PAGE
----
By: Eric Sandbulte, The Brookings Register
Kurt Osborne is no stranger to a good cup of coffee. Already known locally for his work as co-owner of Kool Beans Coffee, a coffee roasting business run out of his garage, Osborne and Kool Beans co-owner Joy Nelson are ready for the next step: a coffee shop, called Kool Beans Coffee and Roasterie, that opens on Friday.
Osborne’s love for the classic caffeine concoction comes from his grandfather and church.
“My coffee memories go back to my grandpa and the Swedish Lutheran church I grew up in, where coffee was sometimes considered the third sacrament and always necessary,” Osborne said.
As he grew, he became interested in the coffee trade and learning about where it came from. Eventually, he read a story about roasting coffee beans in a popcorn popper, which he had to try for himself, of course.
He continued with his new hobby until May 2012, when he and Nelson went into business with a 20-pound capacity roaster.
Through it all, he’s maintained a regular job as a gift planner for the ELCA Foundation with Kool Beans as a side venture, but now, he and Nelson believe their business is ready for the next step, opening a coffee shop.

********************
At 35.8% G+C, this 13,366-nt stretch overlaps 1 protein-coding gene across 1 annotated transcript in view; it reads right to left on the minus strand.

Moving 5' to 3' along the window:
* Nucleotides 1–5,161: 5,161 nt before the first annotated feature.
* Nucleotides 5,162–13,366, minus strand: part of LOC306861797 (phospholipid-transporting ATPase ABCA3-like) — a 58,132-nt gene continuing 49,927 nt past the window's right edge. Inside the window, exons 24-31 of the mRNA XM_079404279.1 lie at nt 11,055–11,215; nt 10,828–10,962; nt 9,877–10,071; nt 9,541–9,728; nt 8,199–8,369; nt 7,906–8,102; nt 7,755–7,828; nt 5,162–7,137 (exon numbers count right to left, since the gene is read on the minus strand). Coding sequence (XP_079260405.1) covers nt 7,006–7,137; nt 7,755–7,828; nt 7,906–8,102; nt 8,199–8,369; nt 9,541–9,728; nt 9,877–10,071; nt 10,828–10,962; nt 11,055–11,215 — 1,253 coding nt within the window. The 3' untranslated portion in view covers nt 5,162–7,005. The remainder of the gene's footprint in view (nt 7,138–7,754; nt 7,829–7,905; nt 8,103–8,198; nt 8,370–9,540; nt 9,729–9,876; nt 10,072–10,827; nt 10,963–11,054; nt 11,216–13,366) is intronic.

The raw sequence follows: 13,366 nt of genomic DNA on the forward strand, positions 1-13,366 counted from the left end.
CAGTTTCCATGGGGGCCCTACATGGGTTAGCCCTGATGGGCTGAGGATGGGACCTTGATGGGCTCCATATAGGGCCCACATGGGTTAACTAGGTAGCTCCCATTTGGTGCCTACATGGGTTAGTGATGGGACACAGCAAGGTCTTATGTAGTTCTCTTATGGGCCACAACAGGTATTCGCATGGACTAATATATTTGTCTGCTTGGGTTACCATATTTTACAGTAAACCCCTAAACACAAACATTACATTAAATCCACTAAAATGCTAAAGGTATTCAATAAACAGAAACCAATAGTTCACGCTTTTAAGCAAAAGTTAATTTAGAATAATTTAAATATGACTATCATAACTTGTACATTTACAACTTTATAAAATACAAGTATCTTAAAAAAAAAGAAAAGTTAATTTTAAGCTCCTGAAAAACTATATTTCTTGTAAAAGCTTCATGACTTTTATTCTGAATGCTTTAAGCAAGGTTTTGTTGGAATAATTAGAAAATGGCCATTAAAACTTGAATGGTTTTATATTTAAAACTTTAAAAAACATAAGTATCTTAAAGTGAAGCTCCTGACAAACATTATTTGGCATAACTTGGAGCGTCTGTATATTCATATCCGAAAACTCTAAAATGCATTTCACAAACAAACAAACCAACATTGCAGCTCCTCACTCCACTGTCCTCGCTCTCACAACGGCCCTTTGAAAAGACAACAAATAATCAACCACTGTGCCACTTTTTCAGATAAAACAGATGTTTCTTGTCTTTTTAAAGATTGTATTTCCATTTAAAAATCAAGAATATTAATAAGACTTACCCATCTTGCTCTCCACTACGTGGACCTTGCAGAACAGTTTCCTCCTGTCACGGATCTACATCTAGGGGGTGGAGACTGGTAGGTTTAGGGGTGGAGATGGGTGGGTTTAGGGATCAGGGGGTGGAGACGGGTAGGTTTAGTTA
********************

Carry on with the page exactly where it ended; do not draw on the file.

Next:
In addition to the old parts of their business – roasting coffee beans, offering a coffee bar – they will now call a 1,200-square-foot space in downtown Brookings home at 314 Main Ave. Suite 5 with about 10 employees working there. The warm and inviting space will be able to seat 40-50 people, depending on how many chairs are put out at a time.
“We want to provide an atmosphere that’s welcoming and serves excellent products and is a good place for people to gather as a community, as friends, family. Maybe sit down and enjoy the paper perhaps or listen to some music, plug in your device and do a little work, if need be. It’s another place in town where people can gather and enjoy a variety of coffee products,” Osborne said.
There are a variety of seating options, including a children’s corner with a chalkboard wall, benches, stools and a walk-up window.
Kool Beans has partnered with CC Bakery and Bread, owned by Carlie Appletoft, to provide baked goods such as caramel rolls, muffins, scones, a variety of breads, breakfast bars, cookies and a line of gluten-free products.
Thanks to their partnership with SDSU, they will sell three varieties of coffee cheese. Besides coffee, there will be tea, soda and mineral water.
Still, coffee is the heart and soul of the business.
A separate room will house two roasters, the smaller, 2-pound capacity roaster for special requests and a bigger 6-kg roaster for their larger commercial needs.
The smaller roaster with a 2-pound capacity “gives us the opportunity to roast unique requests in small amounts without wasting beans. The other roaster is 6 kilograms, so we don’t want to roast all that and just have one (order). That lets us be better stewards of resources,” Osborne said.
That will be important as customers can try about 21 different flavors.